Objectives : Following a re-emergence of iodine deficiency in Australia, mandatory iodine fortification of bread was implemented in October 2009. The objective of the study was to assess the impact of mandatory iodine fortification on the iodine status of populations using the newborn thyroid stimulating hormone (TSH) concentration as a marker.
Methods : The study used an interrupted time series design.TSH data collected between 2005 and 2016 (n=211,033) were extracted from the routine newborn screening program in South Australia for analysis. Iodine deficiency is indicated when more than 3% of newborns have TSH >5 mIU/l. Newborns were classified into three groups: the pre-fortification group (those born before October 2009); the transition group (born between October 2009 and June 2010); and the post-fortification group (born after June 2010). A segmented regression analysis using a Poisson regression model was employed to assess the effect of mandatory iodine fortification on the percentage of newborns with TSH concentration >5 mIU/l.
Results : The percentage of newborns with TSH >5 mIU/l was 5.1%, 6.2% and 4.6% in the pre-fortification, transition and post-fortification groups, respectively. Newborns in the post-fortification period had a 10% lower risk of having TSH >5 mIU/l than newborns in the pre-fortification group [Incidence Rate Ratio (IRR): 0.90; 95% confidence interval (CI): 0.87, 0.94], while newborns in the transitional period had a 22% higher risk of having TSH >5 mIU/l compared with newborns in the pre-fortification period [IRR: 1.22; 95% CI: 1.13, 1.31].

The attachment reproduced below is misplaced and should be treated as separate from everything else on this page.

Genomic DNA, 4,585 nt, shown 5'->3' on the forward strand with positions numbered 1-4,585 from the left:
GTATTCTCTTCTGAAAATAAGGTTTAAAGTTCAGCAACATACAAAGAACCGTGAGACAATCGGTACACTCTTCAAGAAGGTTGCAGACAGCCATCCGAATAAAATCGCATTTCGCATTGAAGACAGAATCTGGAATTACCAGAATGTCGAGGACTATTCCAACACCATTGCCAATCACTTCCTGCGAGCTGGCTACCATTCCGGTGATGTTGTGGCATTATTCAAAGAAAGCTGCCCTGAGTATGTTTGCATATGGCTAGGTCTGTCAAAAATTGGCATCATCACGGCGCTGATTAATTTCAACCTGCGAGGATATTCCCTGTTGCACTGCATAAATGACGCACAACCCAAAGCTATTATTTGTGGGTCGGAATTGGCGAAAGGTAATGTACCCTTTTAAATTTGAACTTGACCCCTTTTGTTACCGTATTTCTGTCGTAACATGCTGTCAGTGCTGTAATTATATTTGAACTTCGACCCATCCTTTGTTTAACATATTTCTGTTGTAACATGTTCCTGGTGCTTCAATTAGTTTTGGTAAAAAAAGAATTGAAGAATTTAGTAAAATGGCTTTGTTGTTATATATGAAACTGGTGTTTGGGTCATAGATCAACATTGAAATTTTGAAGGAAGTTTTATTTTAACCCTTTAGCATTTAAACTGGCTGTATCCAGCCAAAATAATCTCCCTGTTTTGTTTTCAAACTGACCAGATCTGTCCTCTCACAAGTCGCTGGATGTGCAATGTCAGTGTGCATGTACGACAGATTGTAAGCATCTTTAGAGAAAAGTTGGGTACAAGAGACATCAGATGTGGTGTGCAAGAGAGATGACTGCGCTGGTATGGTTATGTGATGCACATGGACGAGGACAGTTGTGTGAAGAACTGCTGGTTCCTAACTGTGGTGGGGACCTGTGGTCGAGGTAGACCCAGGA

Conclusions : The mandatory iodine fortification decreased the percentage of newborns with TSH >5 mIU/l but iodine status of the population was still classified as mildly deficient using TSH as a marker. Regular monitoring of iodine status using multiple markers of population iodine status is important to evaluate the efficacy and safety of the fortification program.
Funding Sources :
Molla Wassie was supported by The University of Adelaide. Lisa Yelland was supported by an Australian National Health and Medical Research Council Early Career Fellowship.